Cities are growing at an intense rate, with more than half the world’s residents calling cities and towns home. By 2050, according to the United Nations, urban populations will rise by more than 3 billion people, changing the landscape of our planet and further reinforcing cities as the hubs for innovation and technology.

Smart cities stand out as a way to make cities more livable and functional, but the move to develop the city of the future hasn’t gained the traction it needs to sweep the globe. Many barriers exist. For a city to undertake a project of such broad scope is a complicated endeavor. Additionally, stakeholders, government entities and other key players all have their own vision for what a smart city looks like, making it difficult to get everyone on the same page.

Despite the issues inherent in master planning to tackle smart community initiatives, sometimes the main obstacle is knowing where to start and applying strategic thinking to build a cohesive, long-term plan. By using the information and steps laid out here, putting together a plan to begin the implementation of smart city technologies may be easier than you thought.

Managing Priorities

Like reaching any goal, breaking down the approach for developing a smart city into smaller portions makes the process simpler; it also builds a stepladder to reaching a fully developed smart community. Innovation neighborhoods are the rungs in that stepladder.

Innovation neighborhoods are smart cities on a more attainable scale. The scope is smaller, but the benefits are still apparent. Residents get the services they need at agreeable prices and enjoy new conveniences and technologies. Sustainability becomes a higher priority and the city becomes more attractive to outside investors in an increasingly competitive market.

More than anything, as each piece is added to neighborhoods throughout a city, the combined whole begins to form the overall structure, building off each piece and bring the city closer to its goal.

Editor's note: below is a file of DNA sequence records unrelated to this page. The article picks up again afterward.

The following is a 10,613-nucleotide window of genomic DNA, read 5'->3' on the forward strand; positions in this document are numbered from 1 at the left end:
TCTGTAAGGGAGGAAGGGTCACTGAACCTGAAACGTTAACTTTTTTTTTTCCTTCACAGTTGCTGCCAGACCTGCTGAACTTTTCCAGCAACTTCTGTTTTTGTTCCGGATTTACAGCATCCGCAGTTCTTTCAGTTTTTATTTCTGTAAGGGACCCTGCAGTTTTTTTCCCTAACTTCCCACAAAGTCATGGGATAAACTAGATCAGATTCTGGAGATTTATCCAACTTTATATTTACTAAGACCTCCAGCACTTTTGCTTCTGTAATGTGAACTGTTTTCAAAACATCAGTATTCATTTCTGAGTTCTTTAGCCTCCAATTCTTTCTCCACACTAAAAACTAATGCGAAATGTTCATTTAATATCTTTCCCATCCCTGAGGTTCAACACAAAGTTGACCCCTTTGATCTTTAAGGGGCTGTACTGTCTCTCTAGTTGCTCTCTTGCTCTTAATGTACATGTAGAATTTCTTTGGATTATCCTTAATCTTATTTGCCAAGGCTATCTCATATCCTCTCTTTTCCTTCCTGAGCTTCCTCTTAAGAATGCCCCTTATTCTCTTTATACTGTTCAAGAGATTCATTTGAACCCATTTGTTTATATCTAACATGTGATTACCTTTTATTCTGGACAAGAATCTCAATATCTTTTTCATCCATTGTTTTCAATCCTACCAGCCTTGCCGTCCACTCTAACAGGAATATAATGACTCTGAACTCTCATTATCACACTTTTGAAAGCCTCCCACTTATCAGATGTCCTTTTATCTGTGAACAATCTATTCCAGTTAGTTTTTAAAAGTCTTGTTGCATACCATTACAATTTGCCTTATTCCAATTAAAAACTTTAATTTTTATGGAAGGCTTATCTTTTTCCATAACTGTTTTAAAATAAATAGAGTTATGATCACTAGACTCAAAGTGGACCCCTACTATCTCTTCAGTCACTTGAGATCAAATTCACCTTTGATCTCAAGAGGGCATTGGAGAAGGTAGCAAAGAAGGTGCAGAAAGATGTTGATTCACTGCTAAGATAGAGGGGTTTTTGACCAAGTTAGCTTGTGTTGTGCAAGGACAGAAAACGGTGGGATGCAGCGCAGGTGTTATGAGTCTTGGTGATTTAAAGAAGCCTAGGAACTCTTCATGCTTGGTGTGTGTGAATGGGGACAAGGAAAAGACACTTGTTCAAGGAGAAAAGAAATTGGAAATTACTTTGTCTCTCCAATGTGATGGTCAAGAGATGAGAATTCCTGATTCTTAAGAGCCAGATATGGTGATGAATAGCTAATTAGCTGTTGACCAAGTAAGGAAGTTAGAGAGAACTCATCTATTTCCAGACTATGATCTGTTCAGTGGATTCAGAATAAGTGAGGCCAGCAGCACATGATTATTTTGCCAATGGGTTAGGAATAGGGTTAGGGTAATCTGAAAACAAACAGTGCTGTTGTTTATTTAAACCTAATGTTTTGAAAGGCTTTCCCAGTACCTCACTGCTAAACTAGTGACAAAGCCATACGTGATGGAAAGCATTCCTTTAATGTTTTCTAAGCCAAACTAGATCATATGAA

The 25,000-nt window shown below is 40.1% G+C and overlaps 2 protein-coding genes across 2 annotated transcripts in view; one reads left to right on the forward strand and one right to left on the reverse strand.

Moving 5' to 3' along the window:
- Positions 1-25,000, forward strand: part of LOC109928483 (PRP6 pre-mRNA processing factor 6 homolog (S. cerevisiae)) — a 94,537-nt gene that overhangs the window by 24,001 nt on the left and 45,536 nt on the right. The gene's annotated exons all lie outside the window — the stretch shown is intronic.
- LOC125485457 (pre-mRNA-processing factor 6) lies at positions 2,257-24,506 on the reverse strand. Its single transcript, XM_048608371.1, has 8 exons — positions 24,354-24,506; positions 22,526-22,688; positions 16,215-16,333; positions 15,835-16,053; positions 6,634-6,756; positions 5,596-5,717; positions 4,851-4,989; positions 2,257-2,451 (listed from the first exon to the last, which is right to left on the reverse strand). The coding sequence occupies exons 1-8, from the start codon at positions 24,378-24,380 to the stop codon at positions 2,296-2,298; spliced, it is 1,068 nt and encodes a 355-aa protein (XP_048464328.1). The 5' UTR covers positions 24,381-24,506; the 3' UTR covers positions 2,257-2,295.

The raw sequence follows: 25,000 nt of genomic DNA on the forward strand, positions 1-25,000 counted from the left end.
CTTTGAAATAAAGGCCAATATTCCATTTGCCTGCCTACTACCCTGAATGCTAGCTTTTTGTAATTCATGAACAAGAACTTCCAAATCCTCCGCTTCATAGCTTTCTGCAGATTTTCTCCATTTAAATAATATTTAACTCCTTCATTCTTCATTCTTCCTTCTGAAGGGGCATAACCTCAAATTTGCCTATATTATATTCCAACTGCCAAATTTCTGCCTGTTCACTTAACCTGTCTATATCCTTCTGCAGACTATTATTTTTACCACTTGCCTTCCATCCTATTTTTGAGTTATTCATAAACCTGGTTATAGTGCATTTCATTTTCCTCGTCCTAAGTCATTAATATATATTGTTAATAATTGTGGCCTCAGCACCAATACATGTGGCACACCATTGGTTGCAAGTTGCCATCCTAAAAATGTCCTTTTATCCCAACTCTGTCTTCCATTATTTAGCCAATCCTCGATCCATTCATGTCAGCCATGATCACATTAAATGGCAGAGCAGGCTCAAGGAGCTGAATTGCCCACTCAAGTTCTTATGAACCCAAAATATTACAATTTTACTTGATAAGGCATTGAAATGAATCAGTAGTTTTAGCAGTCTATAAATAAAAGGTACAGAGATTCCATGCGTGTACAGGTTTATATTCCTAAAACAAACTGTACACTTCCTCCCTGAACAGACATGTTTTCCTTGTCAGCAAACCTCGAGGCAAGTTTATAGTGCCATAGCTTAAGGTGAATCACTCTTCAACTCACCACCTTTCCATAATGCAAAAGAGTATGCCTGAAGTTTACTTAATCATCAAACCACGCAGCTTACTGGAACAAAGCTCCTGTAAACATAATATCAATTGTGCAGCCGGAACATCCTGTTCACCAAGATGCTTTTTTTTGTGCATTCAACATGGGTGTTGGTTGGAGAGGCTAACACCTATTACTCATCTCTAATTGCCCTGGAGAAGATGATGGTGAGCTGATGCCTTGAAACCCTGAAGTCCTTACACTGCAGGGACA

Gathering the Building Blocks (The 6 Steps)

So, how do you make actionable steps to tackle those issues? It can be difficult for civic leaders to know where to begin, but considering these six steps will garner the development of a concrete, actionable city master planning initiative.

  1. Engage in a comprehensive community involvement program.
  2. Produce a request for information (RFI) to gauge vendor interest and ideas.
  3. Develop a live-work-play master plan based on community input and RFI results.
  4. Issue a request for proposal (RFP) to pre-qualified product and service vendors for participation in the buildout.
  5. Build out the innovation neighborhood, the first scalable building block of a smart city.
  6. Test, innovate and incorporate the lessons learned into the next innovation neighborhood.

As the world continues to grow and expand, so too will the need for smart cities. The concept is complex, and the technology they use is advanced. But with a little work, the development of a plan to take on the major infrastructure upgrades that these future cities require can be made simpler and more attainable than first imagined.


Think Big, Start Small, Move Fast: As the world becomes more urban, scale complicates sustainable technology integration. Innovation neighborhoods are laboratories for testing concepts and acceptance.

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As a vice president for Burns & McDonnell, Mike’s top priority is helping electric and gas transmission and distribution clients take on complex projects. His team provides strong, smart and sustainable solutions in areas including critical infrastructure, the smart grid, smart cities and emerging technologies.